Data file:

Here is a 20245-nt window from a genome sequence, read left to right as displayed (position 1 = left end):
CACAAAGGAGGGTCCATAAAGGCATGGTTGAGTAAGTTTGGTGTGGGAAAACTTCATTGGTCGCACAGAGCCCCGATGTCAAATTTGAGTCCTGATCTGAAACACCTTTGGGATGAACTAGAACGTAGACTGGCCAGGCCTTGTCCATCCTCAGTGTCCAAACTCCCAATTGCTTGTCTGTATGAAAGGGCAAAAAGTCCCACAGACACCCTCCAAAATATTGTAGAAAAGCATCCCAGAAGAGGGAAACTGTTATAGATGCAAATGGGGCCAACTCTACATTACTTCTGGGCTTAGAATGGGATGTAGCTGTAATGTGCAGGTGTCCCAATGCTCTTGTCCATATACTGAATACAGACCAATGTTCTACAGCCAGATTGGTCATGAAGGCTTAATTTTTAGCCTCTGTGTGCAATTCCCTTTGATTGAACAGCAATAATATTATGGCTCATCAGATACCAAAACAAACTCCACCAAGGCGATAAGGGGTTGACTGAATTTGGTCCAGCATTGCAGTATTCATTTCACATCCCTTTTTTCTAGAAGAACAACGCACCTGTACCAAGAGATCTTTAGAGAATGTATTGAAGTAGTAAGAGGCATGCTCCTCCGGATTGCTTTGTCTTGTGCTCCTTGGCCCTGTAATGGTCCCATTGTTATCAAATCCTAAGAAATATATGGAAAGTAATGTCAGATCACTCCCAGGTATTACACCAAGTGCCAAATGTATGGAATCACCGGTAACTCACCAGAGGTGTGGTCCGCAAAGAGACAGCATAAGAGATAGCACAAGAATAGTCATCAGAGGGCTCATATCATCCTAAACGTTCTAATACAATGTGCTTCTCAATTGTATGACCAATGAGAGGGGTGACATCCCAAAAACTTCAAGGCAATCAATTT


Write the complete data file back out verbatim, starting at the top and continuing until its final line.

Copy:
Here is a 20245-nt window from a genome sequence, read left to right as displayed (position 1 = left end):
CACAAAGGAGGGTCCATAAAGGCATGGTTGAGTAAGTTTGGTGTGGGAAAACTTCATTGGTCGCACAGAGCCCCGATGTCAAATTTGAGTCCTGATCTGAAACACCTTTGGGATGAACTAGAACGTAGACTGGCCAGGCCTTGTCCATCCTCAGTGTCCAAACTCCCAATTGCTTGTCTGTATGAAAGGGCAAAAAGTCCCACAGACACCCTCCAAAATATTGTAGAAAAGCATCCCAGAAGAGGGAAACTGTTATAGATGCAAATGGGGCCAACTCTACATTACTTCTGGGCTTAGAATGGGATGTAGCTGTAATGTGCAGGTGTCCCAATGCTCTTGTCCATATACTGAATACAGACCAATGTTCTACAGCCAGATTGGTCATGAAGGCTTAATTTTTAGCCTCTGTGTGCAATTCCCTTTGATTGAACAGCAATAATATTATGGCTCATCAGATACCAAAACAAACTCCACCAAGGCGATAAGGGGTTGACTGAATTTGGTCCAGCATTGCAGTATTCATTTCACATCCCTTTTTTCTAGAAGAACAACGCACCTGTACCAAGAGATCTTTAGAGAATGTATTGAAGTAGTAAGAGGCATGCTCCTCCGGATTGCTTTGTCTTGTGCTCCTTGGCCCTGTAATGGTCCCATTGTTATCAAATCCTAAGAAATATATGGAAAGTAATGTCAGATCACTCCCAGGTATTACACCAAGTGCCAAATGTATGGAATCACCGGTAACTCACCAGAGGTGTGGTCCGCAAAGAGACAGCATAAGAGATAGCACAAGAATAGTCATCAGAGGGCTCATATCATCCTAAACGTTCTAATACAATGTGCTTCTCAATTGTATGACCAATGAGAGGGGTGACATCCCAAAAACTTCAAGGCAATCAATTT